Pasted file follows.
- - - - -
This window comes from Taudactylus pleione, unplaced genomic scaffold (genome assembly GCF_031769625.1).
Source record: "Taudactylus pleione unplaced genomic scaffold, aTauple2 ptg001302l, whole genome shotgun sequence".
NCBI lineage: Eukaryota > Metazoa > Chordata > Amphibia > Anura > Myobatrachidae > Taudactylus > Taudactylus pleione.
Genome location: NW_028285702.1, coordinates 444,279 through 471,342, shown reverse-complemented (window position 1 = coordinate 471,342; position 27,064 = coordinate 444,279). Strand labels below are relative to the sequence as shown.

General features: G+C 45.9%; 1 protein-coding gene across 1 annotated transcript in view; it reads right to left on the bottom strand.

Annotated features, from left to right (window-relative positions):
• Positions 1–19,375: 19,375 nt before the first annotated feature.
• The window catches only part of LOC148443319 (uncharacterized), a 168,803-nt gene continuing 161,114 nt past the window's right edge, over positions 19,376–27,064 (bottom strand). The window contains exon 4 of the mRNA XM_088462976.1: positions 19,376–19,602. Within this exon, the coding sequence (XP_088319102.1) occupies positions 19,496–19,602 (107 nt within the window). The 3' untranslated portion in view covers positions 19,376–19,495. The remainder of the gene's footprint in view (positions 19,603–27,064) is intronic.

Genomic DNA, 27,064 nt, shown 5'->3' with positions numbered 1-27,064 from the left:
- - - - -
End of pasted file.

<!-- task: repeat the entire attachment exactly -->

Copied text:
This window comes from Taudactylus pleione, unplaced genomic scaffold (genome assembly GCF_031769625.1).
Source record: "Taudactylus pleione unplaced genomic scaffold, aTauple2 ptg001302l, whole genome shotgun sequence".
NCBI lineage: Eukaryota > Metazoa > Chordata > Amphibia > Anura > Myobatrachidae > Taudactylus > Taudactylus pleione.
Genome location: NW_028285702.1, coordinates 444,279 through 471,342, shown reverse-complemented (window position 1 = coordinate 471,342; position 27,064 = coordinate 444,279). Strand labels below are relative to the sequence as shown.

General features: G+C 45.9%; 1 protein-coding gene across 1 annotated transcript in view; it reads right to left on the bottom strand.

Annotated features, from left to right (window-relative positions):
• Positions 1–19,375: 19,375 nt before the first annotated feature.
• The window catches only part of LOC148443319 (uncharacterized), a 168,803-nt gene continuing 161,114 nt past the window's right edge, over positions 19,376–27,064 (bottom strand). The window contains exon 4 of the mRNA XM_088462976.1: positions 19,376–19,602. Within this exon, the coding sequence (XP_088319102.1) occupies positions 19,496–19,602 (107 nt within the window). The 3' untranslated portion in view covers positions 19,376–19,495. The remainder of the gene's footprint in view (positions 19,603–27,064) is intronic.

Genomic DNA, 27,064 nt, shown 5'->3' with positions numbered 1-27,064 from the left: